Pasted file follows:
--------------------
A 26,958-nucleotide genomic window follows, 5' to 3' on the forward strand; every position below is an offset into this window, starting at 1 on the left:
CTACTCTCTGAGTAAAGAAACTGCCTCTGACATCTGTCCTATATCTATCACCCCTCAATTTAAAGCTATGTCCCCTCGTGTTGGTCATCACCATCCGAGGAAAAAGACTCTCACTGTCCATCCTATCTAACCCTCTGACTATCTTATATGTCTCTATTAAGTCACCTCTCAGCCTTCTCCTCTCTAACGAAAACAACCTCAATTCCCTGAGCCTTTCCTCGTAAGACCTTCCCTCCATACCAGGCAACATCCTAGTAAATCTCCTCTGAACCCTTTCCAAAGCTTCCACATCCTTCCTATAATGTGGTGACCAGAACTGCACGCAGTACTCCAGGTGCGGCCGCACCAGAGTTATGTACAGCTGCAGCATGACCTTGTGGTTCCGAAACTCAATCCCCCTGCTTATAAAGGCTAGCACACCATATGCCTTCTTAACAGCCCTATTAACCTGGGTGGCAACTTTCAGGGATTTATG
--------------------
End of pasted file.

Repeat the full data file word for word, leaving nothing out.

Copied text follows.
A 26,958-nucleotide genomic window follows, 5' to 3' on the forward strand; every position below is an offset into this window, starting at 1 on the left:
CTACTCTCTGAGTAAAGAAACTGCCTCTGACATCTGTCCTATATCTATCACCCCTCAATTTAAAGCTATGTCCCCTCGTGTTGGTCATCACCATCCGAGGAAAAAGACTCTCACTGTCCATCCTATCTAACCCTCTGACTATCTTATATGTCTCTATTAAGTCACCTCTCAGCCTTCTCCTCTCTAACGAAAACAACCTCAATTCCCTGAGCCTTTCCTCGTAAGACCTTCCCTCCATACCAGGCAACATCCTAGTAAATCTCCTCTGAACCCTTTCCAAAGCTTCCACATCCTTCCTATAATGTGGTGACCAGAACTGCACGCAGTACTCCAGGTGCGGCCGCACCAGAGTTATGTACAGCTGCAGCATGACCTTGTGGTTCCGAAACTCAATCCCCCTGCTTATAAAGGCTAGCACACCATATGCCTTCTTAACAGCCCTATTAACCTGGGTGGCAACTTTCAGGGATTTATG